Typically, reading about depression is by its very nature, depressing. This book is proof that it doesn’t need to be. Jehan Casinader, award winning former TVNZ journalist, has written with honesty and self-awareness on his own experience of mental distress that took him to the brink. Ultimately it’s a hopeful and helpful resource to the reader.
This book speaks to all New Zealanders as it’s crammed full of people and places and stories that we all know so well. Casinader’s journalism skills are clear to see as he deftly writes about his personal crisis while at the same time reporting on some of New Zealand’s darkest times.
This book is equally for anyone living with mental distress as well as for support people. I’ve supported someone through depression and it’s damn hard work. I wish I’d had this book to read to give me a boost. Casinader’s ability to frankly and honestly relay the constant threat to his wellbeing, while still functioning at work, shows the complexities of mental illness and why the stereotype labels thrown at a depressed person are so wrong. Casinader details with clarity his depression which seems a complete juxtaposition to his exciting and vibrant work life.
Peppered throughout the book is praise for Tommy, a mate of Jehan’s who remains constantly in touch, no matter the time of day or night. His encouraging messages are included throughout the book and are clearly life-saving. Everyone needs a Tommy in their life. His unconditional support was inspiring, but the revelation of the toll it took on Tommy was one of the more poignant moments in the book for me. We all can be supportive, but ultimately self-care is paramount. The ability to seek out a variety of support systems is vital to ease the load on others.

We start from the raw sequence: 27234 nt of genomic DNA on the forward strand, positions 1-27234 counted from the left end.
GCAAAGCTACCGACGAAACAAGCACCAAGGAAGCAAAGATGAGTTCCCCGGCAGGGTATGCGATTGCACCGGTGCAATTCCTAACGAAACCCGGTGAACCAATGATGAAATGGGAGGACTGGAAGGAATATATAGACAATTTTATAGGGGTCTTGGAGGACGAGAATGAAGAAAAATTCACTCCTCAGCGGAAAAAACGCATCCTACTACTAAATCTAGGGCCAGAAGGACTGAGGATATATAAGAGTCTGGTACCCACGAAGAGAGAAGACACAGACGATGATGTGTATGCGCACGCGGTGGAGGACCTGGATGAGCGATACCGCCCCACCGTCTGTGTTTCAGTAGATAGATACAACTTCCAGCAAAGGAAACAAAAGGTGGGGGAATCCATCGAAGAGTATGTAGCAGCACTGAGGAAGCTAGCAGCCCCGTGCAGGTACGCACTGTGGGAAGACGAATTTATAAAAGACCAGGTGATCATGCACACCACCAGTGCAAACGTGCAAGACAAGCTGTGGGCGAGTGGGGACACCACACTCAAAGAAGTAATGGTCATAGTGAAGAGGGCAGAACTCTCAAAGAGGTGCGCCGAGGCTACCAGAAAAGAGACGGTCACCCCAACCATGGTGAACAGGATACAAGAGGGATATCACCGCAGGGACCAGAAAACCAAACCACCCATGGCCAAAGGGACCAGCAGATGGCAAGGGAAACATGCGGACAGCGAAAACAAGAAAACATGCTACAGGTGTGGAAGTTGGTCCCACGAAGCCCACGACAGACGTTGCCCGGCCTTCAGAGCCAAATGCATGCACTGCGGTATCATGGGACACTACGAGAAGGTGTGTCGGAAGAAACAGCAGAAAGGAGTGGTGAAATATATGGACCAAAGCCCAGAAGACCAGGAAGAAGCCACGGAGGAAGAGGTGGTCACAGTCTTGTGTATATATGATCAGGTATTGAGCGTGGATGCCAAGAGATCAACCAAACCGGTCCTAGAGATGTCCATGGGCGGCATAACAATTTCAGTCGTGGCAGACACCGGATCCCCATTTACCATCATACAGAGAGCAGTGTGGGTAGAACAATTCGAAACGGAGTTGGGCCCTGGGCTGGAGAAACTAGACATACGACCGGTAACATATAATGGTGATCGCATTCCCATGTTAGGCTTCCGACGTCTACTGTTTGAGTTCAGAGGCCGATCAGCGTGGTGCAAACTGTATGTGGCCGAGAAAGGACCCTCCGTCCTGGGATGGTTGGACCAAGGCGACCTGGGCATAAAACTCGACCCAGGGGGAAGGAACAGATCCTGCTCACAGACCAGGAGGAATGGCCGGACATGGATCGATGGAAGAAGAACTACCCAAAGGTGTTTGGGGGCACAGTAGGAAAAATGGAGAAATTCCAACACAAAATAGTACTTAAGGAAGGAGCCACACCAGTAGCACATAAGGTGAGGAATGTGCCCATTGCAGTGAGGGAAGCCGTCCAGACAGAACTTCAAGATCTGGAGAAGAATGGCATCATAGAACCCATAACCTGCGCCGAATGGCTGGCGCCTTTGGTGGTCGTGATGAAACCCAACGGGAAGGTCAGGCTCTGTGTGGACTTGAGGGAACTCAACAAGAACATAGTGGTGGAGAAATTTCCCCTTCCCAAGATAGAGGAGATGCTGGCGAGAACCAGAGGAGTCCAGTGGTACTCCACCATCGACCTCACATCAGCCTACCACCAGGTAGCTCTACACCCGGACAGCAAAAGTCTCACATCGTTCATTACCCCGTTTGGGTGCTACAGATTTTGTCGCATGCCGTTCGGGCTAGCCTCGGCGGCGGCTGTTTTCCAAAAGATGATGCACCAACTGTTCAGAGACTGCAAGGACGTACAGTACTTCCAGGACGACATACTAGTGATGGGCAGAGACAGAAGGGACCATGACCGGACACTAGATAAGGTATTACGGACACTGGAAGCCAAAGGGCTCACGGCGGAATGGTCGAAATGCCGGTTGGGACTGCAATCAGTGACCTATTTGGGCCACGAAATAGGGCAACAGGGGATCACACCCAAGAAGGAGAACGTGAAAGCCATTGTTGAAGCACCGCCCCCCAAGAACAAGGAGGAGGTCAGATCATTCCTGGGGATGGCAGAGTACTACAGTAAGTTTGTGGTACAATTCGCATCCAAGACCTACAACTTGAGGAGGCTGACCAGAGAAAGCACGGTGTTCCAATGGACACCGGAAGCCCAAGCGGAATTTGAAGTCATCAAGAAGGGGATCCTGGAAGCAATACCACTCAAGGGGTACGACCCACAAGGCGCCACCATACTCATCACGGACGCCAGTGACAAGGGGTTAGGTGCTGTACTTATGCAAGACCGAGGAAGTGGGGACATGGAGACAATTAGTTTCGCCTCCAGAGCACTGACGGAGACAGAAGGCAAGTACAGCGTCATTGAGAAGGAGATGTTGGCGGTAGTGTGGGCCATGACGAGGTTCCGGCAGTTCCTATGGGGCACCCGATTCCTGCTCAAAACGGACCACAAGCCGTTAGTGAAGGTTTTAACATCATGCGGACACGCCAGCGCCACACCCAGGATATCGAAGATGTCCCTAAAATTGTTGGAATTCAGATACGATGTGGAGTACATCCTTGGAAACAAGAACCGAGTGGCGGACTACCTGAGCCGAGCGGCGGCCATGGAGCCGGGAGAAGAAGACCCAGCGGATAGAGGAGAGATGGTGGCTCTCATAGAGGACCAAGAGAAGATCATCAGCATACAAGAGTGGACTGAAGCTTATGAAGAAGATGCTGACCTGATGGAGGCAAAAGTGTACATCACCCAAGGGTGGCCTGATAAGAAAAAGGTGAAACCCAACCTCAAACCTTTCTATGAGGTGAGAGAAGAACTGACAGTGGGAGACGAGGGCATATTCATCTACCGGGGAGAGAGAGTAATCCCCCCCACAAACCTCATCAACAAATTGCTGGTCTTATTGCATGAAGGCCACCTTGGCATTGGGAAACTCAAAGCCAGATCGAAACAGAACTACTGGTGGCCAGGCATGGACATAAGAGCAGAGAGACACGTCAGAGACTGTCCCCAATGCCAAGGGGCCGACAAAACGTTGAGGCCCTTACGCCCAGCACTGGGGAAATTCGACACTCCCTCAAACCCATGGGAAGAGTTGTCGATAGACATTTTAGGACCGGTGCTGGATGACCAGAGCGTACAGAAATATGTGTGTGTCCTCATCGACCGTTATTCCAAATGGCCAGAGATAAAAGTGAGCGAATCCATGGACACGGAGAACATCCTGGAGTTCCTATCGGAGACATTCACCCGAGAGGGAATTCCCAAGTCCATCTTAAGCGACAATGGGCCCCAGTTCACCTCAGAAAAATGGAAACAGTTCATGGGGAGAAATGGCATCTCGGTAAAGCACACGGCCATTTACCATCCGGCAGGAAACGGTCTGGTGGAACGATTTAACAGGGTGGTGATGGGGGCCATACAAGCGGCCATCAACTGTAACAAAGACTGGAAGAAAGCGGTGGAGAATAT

Casinader tells the reader that having survived mental distress, he’s become stronger, wiser and more compassionate. He uses his fine journalistic skills to describe his personal story and tells the reader to craft their own story – and that no one can take that story away from you. He states the thing that separates those who survive mental distress from those who don’t is the ability to become great authors. No matter how dark life may be, these people have the confidence to say “This is not how it ends”.
This is a powerful book that triumphantly celebrates life in all its complex forms. Read it for better understanding of your own wellbeing, or as a how-to to support someone you know who is struggling with mental distress.
Reviewed by Mark Wilson, Media Engagement and Public Relations Officer, Mental Health Foundation of New Zealand